EA's pipeline is only getting stronger
Meanwhile, Activision's main rival EA didn't pull any punches at its own pre-E3 press conference. The company's pipeline of games can easily be divided into two groups at this point: the fan favorites and the old standbys. The old standbys are the games you see different iterations of every year: Madden, NHL, FIFA, and UFC are just a few of EA's incredibly strong list of popular game brands. These games are constantly updated and almost always best sellers, especially Madden and FIFA. Games like these give EA the breathing room it needs to work on the other stuff. Meanwhile, some fan favorites include Mirror's Edge 2, a sequel to the cult classic from 2007, as well as a glimpse at the development of the next Mass Effect game, part of the best-selling franchise.
But EA showed off its biggest fan favorite right off the bat by beginning its press conferences with a development preview of the newest Star Wars: Battlefront. A hit series that was produced by the old LucasArts studio, EA took over the franchise when it gained an exclusive license to old LucasArts games, as well as future Star Wars games. The audience ate up the footage, and you better believe gamers will be lining up for a chance to try the new Battlefront when it hits shelves in 2015. And of course that won't be the end of it; Disney has announced that Episode VII of the acclaimed "Star Wars" franchise will hit theaters in December 2015, which will only heighten interest in everything Star Wars. EA will be able to monetize that with multiple games now that it owns LucasArts, and that will be an incredibly popular endeavor.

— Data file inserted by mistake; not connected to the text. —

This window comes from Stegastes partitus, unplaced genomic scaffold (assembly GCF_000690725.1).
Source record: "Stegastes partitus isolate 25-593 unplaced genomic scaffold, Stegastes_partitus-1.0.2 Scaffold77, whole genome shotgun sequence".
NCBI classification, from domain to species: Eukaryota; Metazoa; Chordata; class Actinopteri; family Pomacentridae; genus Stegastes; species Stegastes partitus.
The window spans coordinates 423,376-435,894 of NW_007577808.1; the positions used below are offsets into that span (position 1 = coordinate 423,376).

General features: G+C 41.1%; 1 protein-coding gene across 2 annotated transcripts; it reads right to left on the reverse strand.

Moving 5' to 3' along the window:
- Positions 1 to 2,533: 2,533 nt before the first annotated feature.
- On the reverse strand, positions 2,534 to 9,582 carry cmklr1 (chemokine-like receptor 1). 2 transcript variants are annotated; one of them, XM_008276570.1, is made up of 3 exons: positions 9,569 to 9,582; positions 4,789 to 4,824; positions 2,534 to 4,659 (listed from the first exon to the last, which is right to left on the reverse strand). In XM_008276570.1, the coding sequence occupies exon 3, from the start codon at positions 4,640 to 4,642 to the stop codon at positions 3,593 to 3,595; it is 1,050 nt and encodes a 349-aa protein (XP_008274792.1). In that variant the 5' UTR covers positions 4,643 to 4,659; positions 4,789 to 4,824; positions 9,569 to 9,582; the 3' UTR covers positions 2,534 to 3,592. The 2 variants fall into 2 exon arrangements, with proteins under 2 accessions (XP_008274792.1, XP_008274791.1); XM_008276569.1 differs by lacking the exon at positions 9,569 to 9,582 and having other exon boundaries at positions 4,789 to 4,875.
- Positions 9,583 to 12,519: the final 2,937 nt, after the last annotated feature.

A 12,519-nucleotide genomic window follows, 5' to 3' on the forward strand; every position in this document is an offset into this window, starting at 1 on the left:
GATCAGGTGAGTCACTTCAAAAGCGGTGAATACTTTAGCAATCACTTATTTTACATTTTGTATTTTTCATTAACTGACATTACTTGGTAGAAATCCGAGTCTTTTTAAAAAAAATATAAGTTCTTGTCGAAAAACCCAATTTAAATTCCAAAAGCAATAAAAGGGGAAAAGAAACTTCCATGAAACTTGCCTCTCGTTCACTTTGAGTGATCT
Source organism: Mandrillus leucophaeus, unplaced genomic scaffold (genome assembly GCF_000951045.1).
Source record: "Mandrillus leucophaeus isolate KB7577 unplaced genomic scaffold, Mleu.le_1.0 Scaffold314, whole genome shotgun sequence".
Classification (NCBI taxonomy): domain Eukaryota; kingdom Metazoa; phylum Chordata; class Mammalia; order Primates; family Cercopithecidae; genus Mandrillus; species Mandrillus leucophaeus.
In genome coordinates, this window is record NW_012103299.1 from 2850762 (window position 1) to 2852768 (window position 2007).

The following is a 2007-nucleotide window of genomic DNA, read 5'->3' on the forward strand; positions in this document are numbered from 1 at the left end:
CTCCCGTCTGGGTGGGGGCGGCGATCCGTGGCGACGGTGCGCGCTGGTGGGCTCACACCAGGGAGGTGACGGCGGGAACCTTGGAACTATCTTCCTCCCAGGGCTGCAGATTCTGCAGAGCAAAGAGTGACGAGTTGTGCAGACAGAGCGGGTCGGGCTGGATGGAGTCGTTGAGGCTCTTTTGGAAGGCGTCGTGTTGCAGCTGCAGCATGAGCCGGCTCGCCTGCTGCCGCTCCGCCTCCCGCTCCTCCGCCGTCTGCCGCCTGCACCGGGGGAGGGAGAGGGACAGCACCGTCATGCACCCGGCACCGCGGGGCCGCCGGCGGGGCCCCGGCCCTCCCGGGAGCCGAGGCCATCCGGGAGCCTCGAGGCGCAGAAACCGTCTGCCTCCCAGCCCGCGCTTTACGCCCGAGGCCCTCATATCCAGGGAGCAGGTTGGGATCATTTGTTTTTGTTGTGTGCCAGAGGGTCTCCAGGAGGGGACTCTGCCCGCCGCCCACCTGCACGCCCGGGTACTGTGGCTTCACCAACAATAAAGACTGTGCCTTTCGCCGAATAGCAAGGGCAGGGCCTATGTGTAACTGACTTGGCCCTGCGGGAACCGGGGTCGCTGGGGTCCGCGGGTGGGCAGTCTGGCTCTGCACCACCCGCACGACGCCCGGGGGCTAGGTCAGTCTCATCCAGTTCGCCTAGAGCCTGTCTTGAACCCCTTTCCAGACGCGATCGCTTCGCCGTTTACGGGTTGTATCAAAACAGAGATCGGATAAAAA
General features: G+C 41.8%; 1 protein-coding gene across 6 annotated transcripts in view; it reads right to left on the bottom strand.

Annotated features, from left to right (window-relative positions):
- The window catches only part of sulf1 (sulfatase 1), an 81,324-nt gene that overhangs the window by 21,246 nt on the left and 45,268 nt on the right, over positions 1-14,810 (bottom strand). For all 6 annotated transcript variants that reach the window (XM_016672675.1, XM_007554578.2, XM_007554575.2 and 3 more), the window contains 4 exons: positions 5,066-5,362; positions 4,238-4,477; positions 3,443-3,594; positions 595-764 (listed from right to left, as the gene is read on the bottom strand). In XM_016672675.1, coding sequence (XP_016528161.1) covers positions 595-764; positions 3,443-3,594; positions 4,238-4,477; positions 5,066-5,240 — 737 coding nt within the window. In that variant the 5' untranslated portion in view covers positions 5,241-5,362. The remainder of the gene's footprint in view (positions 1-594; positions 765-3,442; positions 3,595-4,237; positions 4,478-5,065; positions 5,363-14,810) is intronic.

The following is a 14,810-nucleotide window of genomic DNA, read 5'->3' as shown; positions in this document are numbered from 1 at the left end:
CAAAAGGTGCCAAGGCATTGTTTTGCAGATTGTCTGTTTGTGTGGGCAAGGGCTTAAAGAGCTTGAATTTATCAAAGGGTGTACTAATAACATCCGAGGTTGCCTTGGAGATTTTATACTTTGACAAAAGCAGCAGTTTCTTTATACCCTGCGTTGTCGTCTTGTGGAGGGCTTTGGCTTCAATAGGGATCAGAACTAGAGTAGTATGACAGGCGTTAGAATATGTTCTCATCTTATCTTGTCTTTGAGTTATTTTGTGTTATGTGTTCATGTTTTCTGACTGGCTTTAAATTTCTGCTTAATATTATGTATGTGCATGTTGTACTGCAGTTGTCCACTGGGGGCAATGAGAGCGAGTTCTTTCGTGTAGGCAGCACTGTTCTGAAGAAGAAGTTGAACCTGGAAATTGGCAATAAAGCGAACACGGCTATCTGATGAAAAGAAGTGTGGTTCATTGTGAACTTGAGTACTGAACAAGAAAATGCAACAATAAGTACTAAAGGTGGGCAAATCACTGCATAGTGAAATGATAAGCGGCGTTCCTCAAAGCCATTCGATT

In addition to all that, EA has also unveiled its latest Battlefield game, Hardline. The game takes a step away from the all-too-common military FPS and turns its attention to a cops vs robbers format. Although last year's Battlefield 4 didn't stack up well against Call of Duty: Ghosts (it's pretty tough to beat $1 billion in sales on day one), the franchise could become a nice answer to Activision's Call of Duty if EA decides to release a new one annually. The game doesn't necessarily need to outsell Call of Duty to be successful—it just has to draw some gamers away from it and toward EA's digital sales, which have become a larger part of the company's bottom line recently.
So who won?
It's coming down to the wire between EA and Activision. Both companies have strong franchises that will continue to produce solid top line results, and both have big games on the horizon that are drawing a lot of attention. In the end, there's no clear winner at this point—investors are going to have to wait and see what a new year of gaming brings. If it helps, think of the companies like they are each little mutual funds; Activision is putting a lot of its eggs into one big growth-oriented basket (Destiny), while EA plays it a bit safer with annual releases and some hopeful hits. Keep that in mind when you decide which company you'd rather invest in.